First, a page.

– You must pay an annual fee due on the anniversary of the grant date of your licence.

Who cannot apply for a premises licence?

Someone who does not have the right to live and work in the UK or is not legally allowed to carry out a licensable activity cannot apply for a premises licence.

Are there any premises licence exemptions?

You do not always need a premises licence to supply hot food or drink after 11pm (for example, if you are not charging for refreshments or your organisation is a charity).
There are also times when you do not need a premises licence to put on public entertainment. Exemptions are normally dependent on the time an event is held, where an event is taking place and the size of the audience.
For more information about exemptions, see the guidance notes at the bottom of the government’s premises licence application form, or contact our advisors who will be happy to answer your questions.

Do you always need a premises licence to sell alcohol?

You always need a premises licence to sell alcohol unless it is for a one-off event.
You can sell alcohol in a ‘pop-up’ bar at a school fair, for example, without applying for a full premises licence. Instead, you can apply for a 
Temporary Event Notice (TEN) which is far less onerous.

How long does a premise licence last?

A licence is valid for as long as the premises exists, or until the licence is surrendered or revoked.
The licence holder is liable for the licence until liquidation/surrender of licence or death of the licence holder.
There is an annual fee payable on the anniversary of the grant of the premises licence.

What if you buy a business that already has a premises licence?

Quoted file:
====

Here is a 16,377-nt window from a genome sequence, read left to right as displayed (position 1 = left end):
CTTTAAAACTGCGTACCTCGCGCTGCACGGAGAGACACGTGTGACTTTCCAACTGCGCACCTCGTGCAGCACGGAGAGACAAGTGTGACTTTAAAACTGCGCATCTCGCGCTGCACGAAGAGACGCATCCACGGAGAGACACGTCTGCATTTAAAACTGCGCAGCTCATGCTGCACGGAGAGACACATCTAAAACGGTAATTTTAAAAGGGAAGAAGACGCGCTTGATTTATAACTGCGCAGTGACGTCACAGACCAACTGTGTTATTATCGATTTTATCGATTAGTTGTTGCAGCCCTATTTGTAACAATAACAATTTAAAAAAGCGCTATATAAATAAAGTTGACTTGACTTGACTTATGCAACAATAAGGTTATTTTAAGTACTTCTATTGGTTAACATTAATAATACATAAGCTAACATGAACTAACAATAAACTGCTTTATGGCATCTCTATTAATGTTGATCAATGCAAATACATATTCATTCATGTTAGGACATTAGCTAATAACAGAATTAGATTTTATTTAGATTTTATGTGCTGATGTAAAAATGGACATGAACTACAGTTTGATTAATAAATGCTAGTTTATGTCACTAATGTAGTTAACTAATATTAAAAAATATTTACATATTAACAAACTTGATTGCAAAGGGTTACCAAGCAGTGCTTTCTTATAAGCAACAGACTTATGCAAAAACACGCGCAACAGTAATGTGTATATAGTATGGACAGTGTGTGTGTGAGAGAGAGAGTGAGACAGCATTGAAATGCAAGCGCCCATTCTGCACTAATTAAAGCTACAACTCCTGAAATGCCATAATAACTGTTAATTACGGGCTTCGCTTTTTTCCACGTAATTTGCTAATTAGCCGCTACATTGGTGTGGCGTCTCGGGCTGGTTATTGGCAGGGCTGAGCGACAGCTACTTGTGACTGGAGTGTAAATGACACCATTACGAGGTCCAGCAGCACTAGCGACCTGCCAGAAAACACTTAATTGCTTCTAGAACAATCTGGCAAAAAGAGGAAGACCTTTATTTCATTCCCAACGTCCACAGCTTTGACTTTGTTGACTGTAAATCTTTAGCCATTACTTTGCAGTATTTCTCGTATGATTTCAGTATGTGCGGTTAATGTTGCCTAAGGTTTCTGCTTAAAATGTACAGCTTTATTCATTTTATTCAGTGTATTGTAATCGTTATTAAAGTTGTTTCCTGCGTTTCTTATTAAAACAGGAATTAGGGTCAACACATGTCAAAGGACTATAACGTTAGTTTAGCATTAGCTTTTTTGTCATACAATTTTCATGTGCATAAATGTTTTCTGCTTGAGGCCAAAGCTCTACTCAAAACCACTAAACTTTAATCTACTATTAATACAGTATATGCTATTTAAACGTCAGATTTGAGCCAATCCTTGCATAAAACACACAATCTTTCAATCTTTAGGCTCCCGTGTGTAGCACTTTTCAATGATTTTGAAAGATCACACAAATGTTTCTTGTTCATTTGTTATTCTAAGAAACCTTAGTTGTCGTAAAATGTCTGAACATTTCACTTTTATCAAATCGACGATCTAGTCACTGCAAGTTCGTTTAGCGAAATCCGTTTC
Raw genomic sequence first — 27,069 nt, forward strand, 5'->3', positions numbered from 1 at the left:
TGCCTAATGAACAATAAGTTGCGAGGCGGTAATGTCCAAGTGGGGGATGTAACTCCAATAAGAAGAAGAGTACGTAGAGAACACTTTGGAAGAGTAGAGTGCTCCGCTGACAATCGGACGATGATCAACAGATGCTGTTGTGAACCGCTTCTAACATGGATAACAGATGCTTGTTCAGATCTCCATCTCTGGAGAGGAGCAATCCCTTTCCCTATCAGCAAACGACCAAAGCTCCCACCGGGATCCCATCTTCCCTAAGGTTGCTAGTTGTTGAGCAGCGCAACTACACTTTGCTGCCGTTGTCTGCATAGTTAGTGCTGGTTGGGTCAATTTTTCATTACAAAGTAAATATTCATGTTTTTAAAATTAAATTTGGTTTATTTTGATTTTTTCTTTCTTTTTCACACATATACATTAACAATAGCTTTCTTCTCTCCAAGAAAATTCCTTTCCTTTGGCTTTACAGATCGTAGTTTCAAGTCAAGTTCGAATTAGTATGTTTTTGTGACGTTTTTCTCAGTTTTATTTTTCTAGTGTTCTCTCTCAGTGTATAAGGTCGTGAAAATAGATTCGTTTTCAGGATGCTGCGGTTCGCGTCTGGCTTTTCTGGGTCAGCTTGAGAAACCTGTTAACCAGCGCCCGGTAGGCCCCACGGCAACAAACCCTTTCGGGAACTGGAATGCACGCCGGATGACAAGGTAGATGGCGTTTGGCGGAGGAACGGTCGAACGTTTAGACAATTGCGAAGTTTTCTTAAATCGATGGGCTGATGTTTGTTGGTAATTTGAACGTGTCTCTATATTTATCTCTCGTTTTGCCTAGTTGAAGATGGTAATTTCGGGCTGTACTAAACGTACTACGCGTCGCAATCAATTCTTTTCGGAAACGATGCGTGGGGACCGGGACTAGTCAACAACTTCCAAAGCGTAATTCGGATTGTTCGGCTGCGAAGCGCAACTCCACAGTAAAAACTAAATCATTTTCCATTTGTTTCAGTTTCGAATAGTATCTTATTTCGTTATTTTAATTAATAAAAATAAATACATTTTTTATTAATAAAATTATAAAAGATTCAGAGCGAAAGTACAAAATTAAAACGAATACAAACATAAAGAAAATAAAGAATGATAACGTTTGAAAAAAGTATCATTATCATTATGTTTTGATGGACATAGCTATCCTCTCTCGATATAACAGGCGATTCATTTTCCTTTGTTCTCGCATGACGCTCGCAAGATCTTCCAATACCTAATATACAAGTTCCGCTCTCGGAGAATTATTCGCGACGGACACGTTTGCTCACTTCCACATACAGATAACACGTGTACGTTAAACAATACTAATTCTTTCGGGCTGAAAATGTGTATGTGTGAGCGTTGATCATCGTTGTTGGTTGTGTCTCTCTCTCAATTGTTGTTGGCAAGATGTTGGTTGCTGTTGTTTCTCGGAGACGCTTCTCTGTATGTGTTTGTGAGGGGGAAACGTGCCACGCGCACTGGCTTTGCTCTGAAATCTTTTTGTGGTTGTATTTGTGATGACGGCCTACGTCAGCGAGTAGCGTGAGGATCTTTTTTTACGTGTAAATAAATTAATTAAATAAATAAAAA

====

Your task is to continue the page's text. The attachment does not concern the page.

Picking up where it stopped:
If you buy a business that already has an alcohol licence, you will need to transfer the licence to your business.

What happens if you need to make changes to your premises licence?

If you need to make a change to your premises licence, you can submit an application to the local authority. For example, you might want to
change the designated premises supervisor (DPS) or vary your hours of operation.
You can also apply for a Major Variation or a Minor Variation, depending on the type of change you wish to make.

What can you do if there is an objection to your premises licence?

If there is an objection which is based on the four licensing objectives under the 2003 Licensing Act, a hearing of the licensing committee must be held within 20 working days, unless all parties agree that a formal hearing is unnecessary.

The licensing committee will consider representations with regard to the licensing objectives. On this basis they may grant, reject or alter the terms or conditions of the licence.

Who can object to a premises licence application?

Once the licensing authority is in receipt of your 
premises licence application, responsible authorities and interested parties can raise an objection (or make a representation). They have 28 days to make representation to your application.